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 English Idioms and Expressions  

Alphabetical List of Idioms A, page 4,
from: 'all sizzle'  to: 'apple of your eye'

  • all sizzle and no steak
    • Someone or something that turns out to be disappointing, for example after a promotional campaign or marketing operation which led us to expect something better, is called all sizzle and no steak.
      "Because of the electoral promises he made, which so far he has failed to keep, many people call the new president 'all sizzle and no steak'."

  • all skin and bone
    • If someone is all skin and bone, they are very thin or too thin.
      "After trekking in the Himalayas, he was all skin and bone."

  • all things to all people
    • If you are all things to all people, you please or satisfy everyone.
      "She's exhausted tying to be a good wife, a good mother and a good teacher, but she can't be all things to all people.

  • all thumbs
    all fingers and thumbs
    • If you are all fingers and thumbs, you are awkward and clumsy and do things incorrectly.
      "Would you mind wrapping this for me? I'm all fingers and thumbs!"

  • all told
    • All told means the final number, when everything has been counted.
      "The number of visitors to the exhibition, all told, was 12543."

  • (it's) all well and good
    • The expression it's all well and good(followed by 'but') is used to say that while something may appear acceptable or legitimate, it also has some disadvantages or problems connected with it.
      "It’s all well and good wanting a big house, but you have to consider the cost of maintenance."

  • up/down your alley
    • If something is (right) up or down your alley, it is exactly the sort of thing that will suit your tastes or abilities.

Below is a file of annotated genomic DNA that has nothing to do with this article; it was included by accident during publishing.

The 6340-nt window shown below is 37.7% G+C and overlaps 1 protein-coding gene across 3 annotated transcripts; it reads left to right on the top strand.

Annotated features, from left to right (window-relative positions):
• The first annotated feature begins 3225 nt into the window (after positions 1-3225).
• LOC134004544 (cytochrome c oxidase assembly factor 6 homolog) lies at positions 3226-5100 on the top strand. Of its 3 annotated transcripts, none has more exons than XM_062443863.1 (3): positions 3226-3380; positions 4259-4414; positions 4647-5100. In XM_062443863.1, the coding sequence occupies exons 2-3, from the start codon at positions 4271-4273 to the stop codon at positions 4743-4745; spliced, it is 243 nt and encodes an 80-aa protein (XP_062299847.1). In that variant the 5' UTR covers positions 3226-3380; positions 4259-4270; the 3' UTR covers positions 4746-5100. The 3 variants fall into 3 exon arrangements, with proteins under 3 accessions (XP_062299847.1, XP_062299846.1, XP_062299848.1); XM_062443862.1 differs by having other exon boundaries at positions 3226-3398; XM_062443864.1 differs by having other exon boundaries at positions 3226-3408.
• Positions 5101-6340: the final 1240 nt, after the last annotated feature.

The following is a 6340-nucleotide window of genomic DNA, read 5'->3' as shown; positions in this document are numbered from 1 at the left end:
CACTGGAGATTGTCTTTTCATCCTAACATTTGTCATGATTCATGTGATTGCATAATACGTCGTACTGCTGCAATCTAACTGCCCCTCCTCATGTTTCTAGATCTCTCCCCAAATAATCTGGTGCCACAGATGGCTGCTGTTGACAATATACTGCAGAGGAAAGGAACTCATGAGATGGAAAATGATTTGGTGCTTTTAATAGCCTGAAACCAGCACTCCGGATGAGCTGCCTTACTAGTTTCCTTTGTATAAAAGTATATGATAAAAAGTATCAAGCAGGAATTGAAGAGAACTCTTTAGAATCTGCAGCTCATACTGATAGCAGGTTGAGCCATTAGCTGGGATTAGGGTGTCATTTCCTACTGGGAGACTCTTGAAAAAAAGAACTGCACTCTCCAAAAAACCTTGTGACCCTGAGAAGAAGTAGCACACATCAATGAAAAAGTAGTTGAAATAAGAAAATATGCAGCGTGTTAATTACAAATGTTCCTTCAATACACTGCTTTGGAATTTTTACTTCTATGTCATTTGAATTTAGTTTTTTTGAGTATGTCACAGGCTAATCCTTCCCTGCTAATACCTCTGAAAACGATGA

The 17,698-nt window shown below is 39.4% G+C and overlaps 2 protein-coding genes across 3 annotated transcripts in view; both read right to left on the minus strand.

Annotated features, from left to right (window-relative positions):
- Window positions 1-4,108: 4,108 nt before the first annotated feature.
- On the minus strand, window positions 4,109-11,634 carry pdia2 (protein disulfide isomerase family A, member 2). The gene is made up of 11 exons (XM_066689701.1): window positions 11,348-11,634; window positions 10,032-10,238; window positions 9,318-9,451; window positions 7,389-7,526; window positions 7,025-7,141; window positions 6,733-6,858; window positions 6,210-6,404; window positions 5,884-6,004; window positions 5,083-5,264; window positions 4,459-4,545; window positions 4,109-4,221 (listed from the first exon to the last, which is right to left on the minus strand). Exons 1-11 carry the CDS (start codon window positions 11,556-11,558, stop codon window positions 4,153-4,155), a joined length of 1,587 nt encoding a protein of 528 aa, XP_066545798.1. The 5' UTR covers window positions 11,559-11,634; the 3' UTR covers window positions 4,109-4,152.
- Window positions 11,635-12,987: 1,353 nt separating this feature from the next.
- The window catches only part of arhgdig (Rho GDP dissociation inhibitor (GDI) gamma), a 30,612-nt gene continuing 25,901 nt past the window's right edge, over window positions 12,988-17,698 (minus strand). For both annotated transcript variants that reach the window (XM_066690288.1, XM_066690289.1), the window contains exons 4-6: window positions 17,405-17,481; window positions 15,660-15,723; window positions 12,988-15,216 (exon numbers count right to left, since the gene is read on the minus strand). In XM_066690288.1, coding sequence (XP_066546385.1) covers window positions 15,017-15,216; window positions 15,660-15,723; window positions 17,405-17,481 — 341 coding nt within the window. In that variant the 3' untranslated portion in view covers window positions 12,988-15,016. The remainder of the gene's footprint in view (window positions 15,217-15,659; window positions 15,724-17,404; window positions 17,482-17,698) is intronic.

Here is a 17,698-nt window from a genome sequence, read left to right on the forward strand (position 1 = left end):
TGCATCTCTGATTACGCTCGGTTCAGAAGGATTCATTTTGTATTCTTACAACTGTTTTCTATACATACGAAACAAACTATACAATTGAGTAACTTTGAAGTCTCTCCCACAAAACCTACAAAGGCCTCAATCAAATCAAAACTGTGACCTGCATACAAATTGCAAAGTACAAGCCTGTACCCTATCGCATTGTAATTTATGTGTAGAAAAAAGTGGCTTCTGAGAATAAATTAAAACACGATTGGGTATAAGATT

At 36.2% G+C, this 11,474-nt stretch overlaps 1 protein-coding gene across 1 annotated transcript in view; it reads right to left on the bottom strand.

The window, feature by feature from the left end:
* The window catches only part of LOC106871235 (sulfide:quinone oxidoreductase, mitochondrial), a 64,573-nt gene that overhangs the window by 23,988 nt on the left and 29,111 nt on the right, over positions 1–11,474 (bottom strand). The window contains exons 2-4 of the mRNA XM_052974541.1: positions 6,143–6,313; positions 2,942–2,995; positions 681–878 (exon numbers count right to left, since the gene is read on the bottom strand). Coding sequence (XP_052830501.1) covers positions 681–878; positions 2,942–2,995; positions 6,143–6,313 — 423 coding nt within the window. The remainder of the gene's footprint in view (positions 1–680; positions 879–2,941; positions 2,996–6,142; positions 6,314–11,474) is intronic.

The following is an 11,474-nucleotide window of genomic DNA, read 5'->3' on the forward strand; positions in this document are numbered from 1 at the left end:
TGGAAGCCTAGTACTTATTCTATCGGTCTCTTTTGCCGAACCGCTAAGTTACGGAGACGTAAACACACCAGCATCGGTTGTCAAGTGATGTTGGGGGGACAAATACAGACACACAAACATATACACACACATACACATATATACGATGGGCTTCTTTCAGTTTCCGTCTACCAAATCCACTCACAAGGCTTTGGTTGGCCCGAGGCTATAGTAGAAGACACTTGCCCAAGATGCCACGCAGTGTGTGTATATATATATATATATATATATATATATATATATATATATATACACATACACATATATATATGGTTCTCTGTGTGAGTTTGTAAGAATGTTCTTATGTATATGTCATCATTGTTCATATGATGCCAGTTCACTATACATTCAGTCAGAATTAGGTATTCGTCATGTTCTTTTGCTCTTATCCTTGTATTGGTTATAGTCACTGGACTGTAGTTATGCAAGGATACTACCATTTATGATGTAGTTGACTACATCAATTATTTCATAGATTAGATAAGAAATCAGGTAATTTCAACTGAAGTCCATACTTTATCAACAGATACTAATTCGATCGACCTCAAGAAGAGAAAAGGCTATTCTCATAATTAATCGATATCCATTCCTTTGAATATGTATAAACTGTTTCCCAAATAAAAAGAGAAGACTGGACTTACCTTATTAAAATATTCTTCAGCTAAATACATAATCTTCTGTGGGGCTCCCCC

"Alex loves reading, so the job in the bookshop is right up his alley."

  • also-ran
    • This term refers to an unsuccessful competitor whose performance is so much poorer than the winner's that it appears insignificant.
      "He entered the contest hoping that he wouldn't end up as an 'also-ran'."

  • alter ego
    • The term alter ego, which in Latin means 'other self', refers to a very close and trusted friend who is very like yourself. (It can also mean a person's alternative personality.)
      "She is, above all, her husband's alter ego."

  • ambulance chaser
    • A lawyer who finds work by persuading people injured in accidents to claim money from the person who caused the accident is called an 'ambulance chaser'.
      "Peterson and Scott are well-known ambulance chasers - that's how they make their money!"

  • answer for something
    • If someone has to answer for something, they have to accept responsibility for their actions.
      He will have to answer for his dishonesty.

  • answer the call of nature
    answer nature's call
    • When a person answers the call of nature, they go to the toilet.
      "I had to get up in the middle of the night to answer the call of nature."

  • ants in one's pants
    • People who have ants in their pants are very restless or excited about something.
      "I wish he'd relax. He's got ants in his pants about something today."

  • anyone's call
    • This expression is used when the result of a contest or election is difficult to predict.
      "Who do you think will win?" "It's anyone's call."

  • any port in a storm
    • When you have no choice, any port in a storm refers to a solution you accept, which in normal circumstances you would find unacceptable.
      "The hotel was substandard, but it was a case of any port in a storm; all the others were full."

  • the apple of your eye
    • A person, usually a child, who is the apple of your eye is one for whom you have great affection.
      "My grandson is the apple of my eye."

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